Take the 2-minute tour ×
Stack Overflow is a question and answer site for professional and enthusiast programmers. It's 100% free, no registration required.

I'm running MySQL 5.1 and storing data from web logs into a table. There is a datetime column which I want to partition by day. Every night I add new data from the previous day into the table, which is why I want to partition by day. It is usually a few million rows. I want to partition by day because it usually takes 20 seconds for a MySQL query to complete.

In short, I want to partition by each day because users can click on a calendar to get web log information consisting of a day's worth of data. The data spans millions of row (for a single day).

The problem that I've seen with a lot of partitioning articles is that you have to explicitly specify what values you want to partition for? I don't like this way because it means that I'll have to alter the table every night in order to add an extra partition. Is there a built in MySQL feature to do this for me automatically, or will I have to write a bash script/cron job to alter the table for me every night?

For example, if I were to follow the following example: http://datacharmer.blogspot.com/2008/12/partition-helper-improving-usability.html

In one year, I would have 365 partitions.

share|improve this question
Do you have indexes? –  Bugs Aug 30 '12 at 15:43
@Bugs, Not yet, but I was going to index on the datetime column. How much improvement can I expect to gain from that? I still need to partition in addition to that, though, right? –  egidra Aug 30 '12 at 15:44
You may expect a lot of improvement with the right indexes. I once went down from several hours to several seconds just by adding one index. –  Bugs Aug 30 '12 at 15:46
I agree with Bugs; your first step should be to ensure you have the correct indexes in place. You should use EXPLAIN to help determine which indexes you need. Once you have the right indexes you will see if you truly need to partition on a daily basis (unlikely). –  Eric B. Aug 30 '12 at 18:09

1 Answer 1

up vote 2 down vote accepted

I tried this once. I ended up creating a cron job to do the partitioning on a regular basis (once a month). Keep in mind that you have a maximum of 1024 partitions per table (http://dev.mysql.com/doc/refman/5.1/en/partitioning-limitations.html).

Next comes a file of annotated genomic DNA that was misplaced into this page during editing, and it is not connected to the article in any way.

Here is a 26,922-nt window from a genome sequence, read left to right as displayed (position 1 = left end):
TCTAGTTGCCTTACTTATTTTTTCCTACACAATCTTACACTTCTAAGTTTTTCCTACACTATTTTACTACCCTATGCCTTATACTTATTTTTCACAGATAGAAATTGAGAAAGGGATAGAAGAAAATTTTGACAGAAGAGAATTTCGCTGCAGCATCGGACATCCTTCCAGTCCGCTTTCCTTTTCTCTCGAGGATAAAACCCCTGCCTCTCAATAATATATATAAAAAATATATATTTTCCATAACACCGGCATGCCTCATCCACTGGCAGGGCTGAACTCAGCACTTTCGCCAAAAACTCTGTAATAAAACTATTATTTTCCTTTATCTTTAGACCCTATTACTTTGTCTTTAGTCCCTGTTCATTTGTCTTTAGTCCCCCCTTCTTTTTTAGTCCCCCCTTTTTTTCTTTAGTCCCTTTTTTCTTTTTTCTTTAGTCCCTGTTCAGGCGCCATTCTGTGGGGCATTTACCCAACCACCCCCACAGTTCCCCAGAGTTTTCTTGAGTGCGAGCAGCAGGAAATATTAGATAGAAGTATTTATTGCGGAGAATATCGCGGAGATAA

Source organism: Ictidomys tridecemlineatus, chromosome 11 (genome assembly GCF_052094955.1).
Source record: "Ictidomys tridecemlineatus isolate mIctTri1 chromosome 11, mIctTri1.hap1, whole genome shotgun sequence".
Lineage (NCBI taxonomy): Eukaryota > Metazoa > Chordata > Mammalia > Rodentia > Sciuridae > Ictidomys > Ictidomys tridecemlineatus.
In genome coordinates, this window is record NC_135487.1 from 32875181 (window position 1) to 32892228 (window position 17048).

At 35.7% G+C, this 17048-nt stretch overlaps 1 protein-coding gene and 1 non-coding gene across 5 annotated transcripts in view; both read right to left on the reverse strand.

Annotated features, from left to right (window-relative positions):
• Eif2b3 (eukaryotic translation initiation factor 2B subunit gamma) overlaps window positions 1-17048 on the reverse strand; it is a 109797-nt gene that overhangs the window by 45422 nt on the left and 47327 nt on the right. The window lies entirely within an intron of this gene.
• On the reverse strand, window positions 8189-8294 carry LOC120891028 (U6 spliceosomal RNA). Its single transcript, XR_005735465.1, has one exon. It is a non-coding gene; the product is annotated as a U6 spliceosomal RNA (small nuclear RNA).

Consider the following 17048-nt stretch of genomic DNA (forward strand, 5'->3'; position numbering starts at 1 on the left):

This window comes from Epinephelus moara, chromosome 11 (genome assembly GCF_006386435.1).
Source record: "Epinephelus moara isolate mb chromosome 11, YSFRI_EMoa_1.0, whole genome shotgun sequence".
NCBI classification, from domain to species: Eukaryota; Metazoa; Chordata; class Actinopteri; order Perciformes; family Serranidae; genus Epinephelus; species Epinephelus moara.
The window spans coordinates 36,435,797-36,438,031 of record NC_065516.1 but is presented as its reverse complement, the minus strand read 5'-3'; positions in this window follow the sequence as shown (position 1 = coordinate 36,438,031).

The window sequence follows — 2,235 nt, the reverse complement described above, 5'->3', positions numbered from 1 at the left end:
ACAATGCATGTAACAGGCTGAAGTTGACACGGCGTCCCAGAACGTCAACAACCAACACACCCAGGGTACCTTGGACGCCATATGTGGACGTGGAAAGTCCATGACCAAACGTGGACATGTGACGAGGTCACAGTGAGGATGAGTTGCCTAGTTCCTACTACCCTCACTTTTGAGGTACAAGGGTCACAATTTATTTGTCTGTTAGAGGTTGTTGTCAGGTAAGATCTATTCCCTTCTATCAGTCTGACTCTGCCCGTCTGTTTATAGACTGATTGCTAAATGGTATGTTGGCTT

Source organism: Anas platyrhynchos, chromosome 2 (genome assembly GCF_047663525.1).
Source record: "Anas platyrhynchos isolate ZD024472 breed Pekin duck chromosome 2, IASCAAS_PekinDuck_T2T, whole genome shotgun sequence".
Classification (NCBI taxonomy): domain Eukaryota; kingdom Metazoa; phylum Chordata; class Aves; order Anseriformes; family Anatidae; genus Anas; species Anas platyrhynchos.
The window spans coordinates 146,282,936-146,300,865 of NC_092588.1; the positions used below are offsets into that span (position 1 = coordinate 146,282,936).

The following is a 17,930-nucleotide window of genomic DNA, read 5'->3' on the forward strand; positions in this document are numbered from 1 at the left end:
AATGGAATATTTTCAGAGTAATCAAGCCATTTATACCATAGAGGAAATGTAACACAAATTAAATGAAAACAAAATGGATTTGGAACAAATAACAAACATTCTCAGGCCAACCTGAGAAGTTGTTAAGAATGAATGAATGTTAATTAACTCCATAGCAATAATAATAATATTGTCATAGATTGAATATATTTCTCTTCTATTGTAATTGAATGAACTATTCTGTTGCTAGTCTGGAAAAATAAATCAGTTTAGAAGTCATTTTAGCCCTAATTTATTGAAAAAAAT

Offhand, I probably wouldn't recommend it. For my needs, I saw this created a significant slowdown in any searches that that required cross-partition results.

Based on your updated explanation, I would first recommend to create the necessary indexes. I would read MySQL Optimization chapter (in specific the section on indexes), to better learn how to ensure you have the necessary indexes. You can also use the slow_query log to help isolate the problematic queries.

Once you have that narrowed down, I can see your need for partitioning change to wanting to partition to limit the size of a particular partition (perhaps for storage space or for quick truncation, etc). At that point, you may decide to partition on a monthly or annual basis.

Partitioning using the date as a partition key will obviously force you into creating an index for the date field. Start with that and see how it goes before you get into the extra efforts of partitioning on a scheduled basis.

share|improve this answer
What do you recommend I do instead? I will never have to query across partitions. Is doing the partitioning this way even worth it? –  egidra Aug 30 '12 at 15:35
I'm not sure... I was thinking about that, but didn't have a good solution in mind. My gut instinct would be to partition no more than monthly - at least like that you have 100 years instead of 2 years before you have to figure out what you are doing with your schema. The second is figuring out what your exact needs are. Why are you partitioning in the first place? If you list/explain the problem you are trying to solve with the partitioning, someone(s) may have a good solution. –  Eric B. Aug 30 '12 at 15:38
Hi, I added my reasons to the original post. –  egidra Aug 30 '12 at 15:41

Your Answer


By posting your answer, you agree to the privacy policy and terms of service.

Not the answer you're looking for? Browse other questions tagged or ask your own question.